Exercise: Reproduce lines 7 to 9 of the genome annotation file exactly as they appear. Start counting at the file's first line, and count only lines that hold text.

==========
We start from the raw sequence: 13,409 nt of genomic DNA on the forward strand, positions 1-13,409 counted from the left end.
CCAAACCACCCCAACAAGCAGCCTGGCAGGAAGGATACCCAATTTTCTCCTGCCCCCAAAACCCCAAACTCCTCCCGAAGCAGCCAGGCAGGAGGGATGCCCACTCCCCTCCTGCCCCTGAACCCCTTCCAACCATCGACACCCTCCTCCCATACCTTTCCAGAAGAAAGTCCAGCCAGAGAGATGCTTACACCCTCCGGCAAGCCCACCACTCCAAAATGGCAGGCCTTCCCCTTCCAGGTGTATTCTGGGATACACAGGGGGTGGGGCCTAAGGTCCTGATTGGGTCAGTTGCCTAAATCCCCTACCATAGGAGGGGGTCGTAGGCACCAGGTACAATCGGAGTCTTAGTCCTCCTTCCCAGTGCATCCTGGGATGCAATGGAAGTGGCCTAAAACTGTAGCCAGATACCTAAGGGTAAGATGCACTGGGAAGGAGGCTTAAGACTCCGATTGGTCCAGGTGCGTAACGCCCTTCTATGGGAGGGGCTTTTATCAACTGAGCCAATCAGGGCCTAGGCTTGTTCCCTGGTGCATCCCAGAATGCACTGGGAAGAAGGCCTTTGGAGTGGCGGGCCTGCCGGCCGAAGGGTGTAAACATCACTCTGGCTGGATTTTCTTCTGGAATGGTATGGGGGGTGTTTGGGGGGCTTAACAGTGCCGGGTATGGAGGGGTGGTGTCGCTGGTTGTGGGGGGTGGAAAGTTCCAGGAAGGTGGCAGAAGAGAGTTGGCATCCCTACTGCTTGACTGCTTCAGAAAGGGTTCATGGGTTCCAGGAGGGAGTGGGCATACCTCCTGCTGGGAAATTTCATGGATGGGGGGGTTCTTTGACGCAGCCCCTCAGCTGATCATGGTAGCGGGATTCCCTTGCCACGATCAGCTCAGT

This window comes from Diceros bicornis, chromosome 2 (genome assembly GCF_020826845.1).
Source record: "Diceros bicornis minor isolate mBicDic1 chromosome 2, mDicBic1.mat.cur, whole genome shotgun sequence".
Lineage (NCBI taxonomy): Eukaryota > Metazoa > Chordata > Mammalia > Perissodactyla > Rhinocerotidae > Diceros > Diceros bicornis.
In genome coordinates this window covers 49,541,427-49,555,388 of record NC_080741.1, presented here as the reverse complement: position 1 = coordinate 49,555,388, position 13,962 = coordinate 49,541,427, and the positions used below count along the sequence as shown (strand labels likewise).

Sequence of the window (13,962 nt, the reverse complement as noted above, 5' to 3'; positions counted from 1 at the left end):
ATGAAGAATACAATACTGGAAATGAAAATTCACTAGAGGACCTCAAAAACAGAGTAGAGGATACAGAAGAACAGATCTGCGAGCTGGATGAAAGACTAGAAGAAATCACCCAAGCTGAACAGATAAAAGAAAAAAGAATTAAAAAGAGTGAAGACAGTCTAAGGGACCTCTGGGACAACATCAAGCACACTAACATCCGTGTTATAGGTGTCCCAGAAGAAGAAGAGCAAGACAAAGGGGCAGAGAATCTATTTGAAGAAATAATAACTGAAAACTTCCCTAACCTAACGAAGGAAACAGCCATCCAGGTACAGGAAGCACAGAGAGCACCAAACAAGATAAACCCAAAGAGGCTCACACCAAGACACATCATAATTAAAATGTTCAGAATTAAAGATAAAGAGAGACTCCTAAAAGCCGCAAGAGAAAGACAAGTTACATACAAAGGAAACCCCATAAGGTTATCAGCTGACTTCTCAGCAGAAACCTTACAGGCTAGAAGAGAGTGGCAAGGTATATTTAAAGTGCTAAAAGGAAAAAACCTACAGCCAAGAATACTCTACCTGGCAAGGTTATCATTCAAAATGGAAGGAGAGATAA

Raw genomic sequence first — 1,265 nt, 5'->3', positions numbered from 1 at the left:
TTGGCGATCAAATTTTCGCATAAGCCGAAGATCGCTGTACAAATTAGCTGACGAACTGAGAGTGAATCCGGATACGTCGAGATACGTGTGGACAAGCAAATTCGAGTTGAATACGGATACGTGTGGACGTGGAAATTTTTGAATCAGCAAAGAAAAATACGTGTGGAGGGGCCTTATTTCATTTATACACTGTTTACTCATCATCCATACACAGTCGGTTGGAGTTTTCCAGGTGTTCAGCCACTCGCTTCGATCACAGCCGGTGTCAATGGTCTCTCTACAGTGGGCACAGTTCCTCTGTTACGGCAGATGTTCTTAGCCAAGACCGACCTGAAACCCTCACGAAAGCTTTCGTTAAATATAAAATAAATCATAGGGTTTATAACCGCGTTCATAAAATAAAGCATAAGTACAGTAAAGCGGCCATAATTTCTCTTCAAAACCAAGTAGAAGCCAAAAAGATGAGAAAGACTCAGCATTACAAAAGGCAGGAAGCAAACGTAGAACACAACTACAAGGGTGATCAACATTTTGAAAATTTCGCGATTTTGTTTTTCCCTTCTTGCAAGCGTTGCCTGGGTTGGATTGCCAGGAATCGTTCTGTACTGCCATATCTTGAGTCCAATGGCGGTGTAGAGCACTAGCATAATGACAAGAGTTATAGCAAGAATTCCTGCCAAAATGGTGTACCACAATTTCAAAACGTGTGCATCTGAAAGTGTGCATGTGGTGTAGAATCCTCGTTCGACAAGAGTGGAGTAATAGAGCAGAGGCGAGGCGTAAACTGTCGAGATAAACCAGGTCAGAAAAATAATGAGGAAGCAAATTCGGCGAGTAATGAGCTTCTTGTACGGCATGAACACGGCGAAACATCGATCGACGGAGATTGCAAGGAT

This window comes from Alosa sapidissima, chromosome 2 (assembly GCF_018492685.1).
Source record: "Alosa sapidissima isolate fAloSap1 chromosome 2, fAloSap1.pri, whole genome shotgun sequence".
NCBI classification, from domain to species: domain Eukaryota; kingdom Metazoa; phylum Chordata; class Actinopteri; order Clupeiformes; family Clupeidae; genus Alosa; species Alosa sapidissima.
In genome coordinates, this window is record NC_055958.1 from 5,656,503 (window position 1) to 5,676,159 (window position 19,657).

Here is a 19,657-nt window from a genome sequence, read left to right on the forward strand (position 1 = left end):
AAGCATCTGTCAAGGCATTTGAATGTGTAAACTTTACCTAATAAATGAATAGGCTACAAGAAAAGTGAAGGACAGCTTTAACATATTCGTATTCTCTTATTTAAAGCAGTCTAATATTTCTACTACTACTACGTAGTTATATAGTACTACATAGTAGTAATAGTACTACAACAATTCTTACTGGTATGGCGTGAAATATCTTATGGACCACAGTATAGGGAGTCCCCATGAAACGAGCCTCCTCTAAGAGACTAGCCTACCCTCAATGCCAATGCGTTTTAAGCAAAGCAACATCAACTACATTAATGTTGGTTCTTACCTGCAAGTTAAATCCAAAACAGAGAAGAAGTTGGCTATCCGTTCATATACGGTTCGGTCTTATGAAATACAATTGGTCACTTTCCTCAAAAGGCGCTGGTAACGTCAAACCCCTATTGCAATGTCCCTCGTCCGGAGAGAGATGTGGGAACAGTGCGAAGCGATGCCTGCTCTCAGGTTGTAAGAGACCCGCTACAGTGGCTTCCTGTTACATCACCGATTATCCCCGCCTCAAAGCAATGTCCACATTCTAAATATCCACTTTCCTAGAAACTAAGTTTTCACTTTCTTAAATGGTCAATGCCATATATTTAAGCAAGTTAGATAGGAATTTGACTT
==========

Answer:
Sequence of the window (13,962 nt, the reverse complement as noted above, 5' to 3'; positions counted from 1 at the left end):
ATGAAGAATACAATACTGGAAATGAAAATTCACTAGAGGACCTCAAAAACAGAGTAGAGGATACAGAAGAACAGATCTGCGAGCTGGATGAAAGACTAGAAGAAATCACCCAAGCTGAACAGATAAAAGAAAAAAGAATTAAAAAGAGTGAAGACAGTCTAAGGGACCTCTGGGACAACATCAAGCACACTAACATCCGTGTTATAGGTGTCCCAGAAGAAGAAGAGCAAGACAAAGGGGCAGAGAATCTATTTGAAGAAATAATAACTGAAAACTTCCCTAACCTAACGAAGGAAACAGCCATCCAGGTACAGGAAGCACAGAGAGCACCAAACAAGATAAACCCAAAGAGGCTCACACCAAGACACATCATAATTAAAATGTTCAGAATTAAAGATAAAGAGAGACTCCTAAAAGCCGCAAGAGAAAGACAAGTTACATACAAAGGAAACCCCATAAGGTTATCAGCTGACTTCTCAGCAGAAACCTTACAGGCTAGAAGAGAGTGGCAAGGTATATTTAAAGTGCTAAAAGGAAAAAACCTACAGCCAAGAATACTCTACCTGGCAAGGTTATCATTCAAAATGGAAGGAGAGATAA

Raw genomic sequence first — 1,265 nt, 5'->3', positions numbered from 1 at the left: